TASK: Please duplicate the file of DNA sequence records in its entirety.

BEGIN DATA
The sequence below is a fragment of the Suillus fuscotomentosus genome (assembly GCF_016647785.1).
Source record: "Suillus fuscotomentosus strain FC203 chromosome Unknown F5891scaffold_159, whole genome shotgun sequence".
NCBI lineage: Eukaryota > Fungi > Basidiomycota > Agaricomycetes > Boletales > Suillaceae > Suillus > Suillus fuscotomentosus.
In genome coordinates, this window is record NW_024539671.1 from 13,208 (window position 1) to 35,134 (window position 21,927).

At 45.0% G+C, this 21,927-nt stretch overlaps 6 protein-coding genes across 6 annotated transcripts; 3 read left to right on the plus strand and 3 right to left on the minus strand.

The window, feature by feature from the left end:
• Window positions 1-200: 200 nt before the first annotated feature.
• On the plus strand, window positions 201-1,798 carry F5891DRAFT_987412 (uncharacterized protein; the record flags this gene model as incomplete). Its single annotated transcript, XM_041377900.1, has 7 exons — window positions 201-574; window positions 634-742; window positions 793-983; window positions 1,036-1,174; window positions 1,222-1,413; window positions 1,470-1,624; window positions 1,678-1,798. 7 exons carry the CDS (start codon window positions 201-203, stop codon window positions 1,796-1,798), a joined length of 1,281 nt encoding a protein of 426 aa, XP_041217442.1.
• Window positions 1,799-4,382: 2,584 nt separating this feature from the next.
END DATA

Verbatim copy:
The sequence below is a fragment of the Suillus fuscotomentosus genome (assembly GCF_016647785.1).
Source record: "Suillus fuscotomentosus strain FC203 chromosome Unknown F5891scaffold_159, whole genome shotgun sequence".
NCBI lineage: Eukaryota > Fungi > Basidiomycota > Agaricomycetes > Boletales > Suillaceae > Suillus > Suillus fuscotomentosus.
In genome coordinates, this window is record NW_024539671.1 from 13,208 (window position 1) to 35,134 (window position 21,927).

At 45.0% G+C, this 21,927-nt stretch overlaps 6 protein-coding genes across 6 annotated transcripts; 3 read left to right on the plus strand and 3 right to left on the minus strand.

The window, feature by feature from the left end:
• Window positions 1-200: 200 nt before the first annotated feature.
• On the plus strand, window positions 201-1,798 carry F5891DRAFT_987412 (uncharacterized protein; the record flags this gene model as incomplete). Its single annotated transcript, XM_041377900.1, has 7 exons — window positions 201-574; window positions 634-742; window positions 793-983; window positions 1,036-1,174; window positions 1,222-1,413; window positions 1,470-1,624; window positions 1,678-1,798. 7 exons carry the CDS (start codon window positions 201-203, stop codon window positions 1,796-1,798), a joined length of 1,281 nt encoding a protein of 426 aa, XP_041217442.1.
• Window positions 1,799-4,382: 2,584 nt separating this feature from the next.